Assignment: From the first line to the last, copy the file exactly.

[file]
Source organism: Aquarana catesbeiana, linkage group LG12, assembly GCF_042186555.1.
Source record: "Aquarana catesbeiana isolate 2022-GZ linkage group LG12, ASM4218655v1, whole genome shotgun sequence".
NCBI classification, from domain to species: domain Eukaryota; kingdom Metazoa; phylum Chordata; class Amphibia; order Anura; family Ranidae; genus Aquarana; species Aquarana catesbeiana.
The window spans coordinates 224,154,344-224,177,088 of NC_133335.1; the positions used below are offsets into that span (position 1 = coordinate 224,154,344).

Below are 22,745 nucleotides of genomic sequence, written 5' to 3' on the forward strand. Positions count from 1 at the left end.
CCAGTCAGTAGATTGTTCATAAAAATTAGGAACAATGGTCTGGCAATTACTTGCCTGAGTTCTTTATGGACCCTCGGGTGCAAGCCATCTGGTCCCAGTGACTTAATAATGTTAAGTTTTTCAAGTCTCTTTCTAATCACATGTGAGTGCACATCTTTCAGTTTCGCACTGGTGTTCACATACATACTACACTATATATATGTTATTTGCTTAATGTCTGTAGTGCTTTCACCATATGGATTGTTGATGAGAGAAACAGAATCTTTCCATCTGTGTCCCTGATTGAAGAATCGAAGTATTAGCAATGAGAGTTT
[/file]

Source organism: Aquarana catesbeiana, linkage group LG12, assembly GCF_042186555.1.
Source record: "Aquarana catesbeiana isolate 2022-GZ linkage group LG12, ASM4218655v1, whole genome shotgun sequence".
NCBI classification, from domain to species: domain Eukaryota; kingdom Metazoa; phylum Chordata; class Amphibia; order Anura; family Ranidae; genus Aquarana; species Aquarana catesbeiana.
The window spans coordinates 224,154,344-224,177,088 of NC_133335.1; the positions used below are offsets into that span (position 1 = coordinate 224,154,344).

Below are 22,745 nucleotides of genomic sequence, written 5' to 3' on the forward strand. Positions count from 1 at the left end.
CCAGTCAGTAGATTGTTCATAAAAATTAGGAACAATGGTCTGGCAATTACTTGCCTGAGTTCTTTATGGACCCTCGGGTGCAAGCCATCTGGTCCCAGTGACTTAATAATGTTAAGTTTTTCAAGTCTCTTTCTAATCACATGTGAGTGCACATCTTTCAGTTTCGCACTGGTGTTCACATACATACTACACTATATATATGTTATTTGCTTAATGTCTGTAGTGCTTTCACCATATGGATTGTTGATGAGAGAAACAGAATCTTTCCATCTGTGTCCCTGATTGAAGAATCGAAGTATTAGCAATGAGAGTTT